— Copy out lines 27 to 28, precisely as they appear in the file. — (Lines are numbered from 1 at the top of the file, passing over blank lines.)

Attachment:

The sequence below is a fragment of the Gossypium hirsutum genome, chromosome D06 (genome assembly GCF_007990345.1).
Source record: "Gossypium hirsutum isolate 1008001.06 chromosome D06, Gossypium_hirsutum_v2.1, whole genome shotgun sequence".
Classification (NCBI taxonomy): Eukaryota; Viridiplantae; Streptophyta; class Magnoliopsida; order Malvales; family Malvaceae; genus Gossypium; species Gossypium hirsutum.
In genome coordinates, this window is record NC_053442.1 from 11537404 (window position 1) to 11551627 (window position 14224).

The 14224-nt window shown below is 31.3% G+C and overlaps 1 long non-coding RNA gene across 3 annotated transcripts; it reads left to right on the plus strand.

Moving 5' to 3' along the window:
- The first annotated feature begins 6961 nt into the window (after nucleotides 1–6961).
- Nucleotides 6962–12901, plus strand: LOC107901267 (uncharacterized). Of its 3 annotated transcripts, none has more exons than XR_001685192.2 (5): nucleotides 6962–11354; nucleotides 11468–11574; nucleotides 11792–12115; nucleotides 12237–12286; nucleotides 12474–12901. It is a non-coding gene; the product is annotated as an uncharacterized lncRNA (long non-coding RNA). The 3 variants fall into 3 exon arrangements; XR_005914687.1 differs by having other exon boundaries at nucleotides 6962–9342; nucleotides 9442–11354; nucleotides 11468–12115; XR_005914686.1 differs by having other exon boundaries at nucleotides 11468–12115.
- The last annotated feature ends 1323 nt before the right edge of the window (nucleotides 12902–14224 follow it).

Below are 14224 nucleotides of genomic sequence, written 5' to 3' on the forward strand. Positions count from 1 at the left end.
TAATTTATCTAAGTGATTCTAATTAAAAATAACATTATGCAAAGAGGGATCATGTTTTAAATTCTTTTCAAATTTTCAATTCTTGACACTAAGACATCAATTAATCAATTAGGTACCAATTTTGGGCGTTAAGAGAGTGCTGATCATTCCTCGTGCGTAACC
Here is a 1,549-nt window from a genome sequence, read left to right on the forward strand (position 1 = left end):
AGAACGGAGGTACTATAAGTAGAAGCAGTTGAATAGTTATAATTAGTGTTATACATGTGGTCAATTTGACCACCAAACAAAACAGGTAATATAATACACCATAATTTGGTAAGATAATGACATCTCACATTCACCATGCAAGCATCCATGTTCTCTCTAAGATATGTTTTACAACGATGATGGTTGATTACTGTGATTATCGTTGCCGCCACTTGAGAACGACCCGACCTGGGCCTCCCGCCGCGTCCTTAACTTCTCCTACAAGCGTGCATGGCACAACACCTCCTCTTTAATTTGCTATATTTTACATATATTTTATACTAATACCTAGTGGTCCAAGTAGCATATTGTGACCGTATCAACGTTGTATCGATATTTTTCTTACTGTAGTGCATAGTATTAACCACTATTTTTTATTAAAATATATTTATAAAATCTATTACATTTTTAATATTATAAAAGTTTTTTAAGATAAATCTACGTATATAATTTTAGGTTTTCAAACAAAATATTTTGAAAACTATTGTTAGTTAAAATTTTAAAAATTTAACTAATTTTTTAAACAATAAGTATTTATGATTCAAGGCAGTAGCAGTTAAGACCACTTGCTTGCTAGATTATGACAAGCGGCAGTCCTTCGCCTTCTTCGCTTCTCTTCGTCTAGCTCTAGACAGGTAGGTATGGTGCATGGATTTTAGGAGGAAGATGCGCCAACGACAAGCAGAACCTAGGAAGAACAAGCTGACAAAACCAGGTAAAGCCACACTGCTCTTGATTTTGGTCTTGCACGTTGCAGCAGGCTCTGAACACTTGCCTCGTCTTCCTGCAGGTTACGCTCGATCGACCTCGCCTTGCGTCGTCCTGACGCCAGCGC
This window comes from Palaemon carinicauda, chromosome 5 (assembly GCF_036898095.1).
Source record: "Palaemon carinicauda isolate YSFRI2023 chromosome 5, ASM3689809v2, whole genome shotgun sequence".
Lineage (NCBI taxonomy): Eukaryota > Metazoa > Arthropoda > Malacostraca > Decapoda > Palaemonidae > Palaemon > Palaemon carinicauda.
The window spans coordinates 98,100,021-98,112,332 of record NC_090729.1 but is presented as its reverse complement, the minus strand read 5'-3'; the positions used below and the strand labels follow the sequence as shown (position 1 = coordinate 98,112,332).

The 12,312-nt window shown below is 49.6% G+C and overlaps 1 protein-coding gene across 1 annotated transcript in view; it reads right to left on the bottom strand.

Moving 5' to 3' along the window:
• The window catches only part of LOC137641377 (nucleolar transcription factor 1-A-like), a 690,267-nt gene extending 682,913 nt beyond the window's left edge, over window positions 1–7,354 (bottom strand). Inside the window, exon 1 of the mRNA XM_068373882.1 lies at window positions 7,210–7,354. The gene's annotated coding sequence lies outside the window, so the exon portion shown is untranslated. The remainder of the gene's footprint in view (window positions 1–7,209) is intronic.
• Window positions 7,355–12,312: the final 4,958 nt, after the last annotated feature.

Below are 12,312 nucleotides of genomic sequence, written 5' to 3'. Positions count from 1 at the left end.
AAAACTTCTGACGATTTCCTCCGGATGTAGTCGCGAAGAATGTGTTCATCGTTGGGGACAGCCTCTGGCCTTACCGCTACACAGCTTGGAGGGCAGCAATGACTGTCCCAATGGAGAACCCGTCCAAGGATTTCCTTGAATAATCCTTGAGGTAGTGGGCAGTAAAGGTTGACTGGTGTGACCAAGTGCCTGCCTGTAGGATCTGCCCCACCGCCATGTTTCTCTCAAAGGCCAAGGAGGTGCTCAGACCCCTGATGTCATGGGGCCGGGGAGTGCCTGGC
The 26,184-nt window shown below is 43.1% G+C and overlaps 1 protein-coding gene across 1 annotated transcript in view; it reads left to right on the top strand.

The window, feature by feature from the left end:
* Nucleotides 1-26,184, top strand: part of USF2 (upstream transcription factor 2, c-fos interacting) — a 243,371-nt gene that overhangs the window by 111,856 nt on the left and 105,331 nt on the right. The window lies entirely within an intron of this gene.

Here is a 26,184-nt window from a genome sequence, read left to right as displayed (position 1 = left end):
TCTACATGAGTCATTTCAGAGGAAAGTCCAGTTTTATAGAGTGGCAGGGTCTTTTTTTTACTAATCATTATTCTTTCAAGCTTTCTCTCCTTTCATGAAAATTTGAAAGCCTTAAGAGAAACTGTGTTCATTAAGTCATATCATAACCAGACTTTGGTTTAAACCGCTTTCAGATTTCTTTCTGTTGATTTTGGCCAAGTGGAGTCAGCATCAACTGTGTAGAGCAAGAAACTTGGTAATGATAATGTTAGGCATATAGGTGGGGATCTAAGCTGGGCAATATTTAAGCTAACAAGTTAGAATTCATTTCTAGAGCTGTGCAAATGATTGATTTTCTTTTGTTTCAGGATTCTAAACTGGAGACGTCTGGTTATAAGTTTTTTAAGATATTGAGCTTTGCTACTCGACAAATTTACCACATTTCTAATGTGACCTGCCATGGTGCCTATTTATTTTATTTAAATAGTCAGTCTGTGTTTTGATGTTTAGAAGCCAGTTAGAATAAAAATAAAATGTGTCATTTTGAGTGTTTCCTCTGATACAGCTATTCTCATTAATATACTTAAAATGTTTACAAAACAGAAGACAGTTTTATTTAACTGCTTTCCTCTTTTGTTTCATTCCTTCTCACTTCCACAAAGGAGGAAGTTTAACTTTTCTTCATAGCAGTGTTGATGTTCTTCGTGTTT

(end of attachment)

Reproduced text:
Here is a 26,184-nt window from a genome sequence, read left to right as displayed (position 1 = left end):
TCTACATGAGTCATTTCAGAGGAAAGTCCAGTTTTATAGAGTGGCAGGGTCTTTTTTTTACTAATCATTATTCTTTCAAGCTTTCTCTCCTTTCATGAAAATTTGAAAGCCTTAAGAGAAACTGTGTTCATTAAGTCATATCATAACCAGACTTTGGTTTAAACCGCTTTCAGATTTCTTTCTGTTGATTTTGGCCAAGTGGAGTCAGCATCAACTGTGTAGAGCAAGAAACTTGGTAATGATAATGTTAGGCATATAGGTGGGGATCTAAGCTGGGCAATATTTAAGCTAACAAGTTAGAATTCATTTCTAGAGCTGTGCAAATGATTGATTTTCTTTTGTTTCAGGATTCTAAACTGGAGACGTCTGGTTATAAGTTTTTTAAGATATTGAGCTTTGCTACTCGACAAATTTACCACATTTCTAATGTGACCTGCCATGGTGCCTATTTATTTTATTTAAATAGTCAGTCTGTGTTTTGATGTTTAGAAGCCAGTTAGAATAAAAATAAAATGTGTCATTTTGAGTGTTTCCTCTGATACAGCTATTCTCATTAATATACTTAAAATGTTTACAAAACAGAAGACAGTTTTATTTAACTGCTTTCCTCTTTTGTTTCATTCCTTCTCACTTCCACAAAGGAGGAAGTTTAACTTTTCTTCATAGCAGTGTTGATGTTCTTCGTGTTT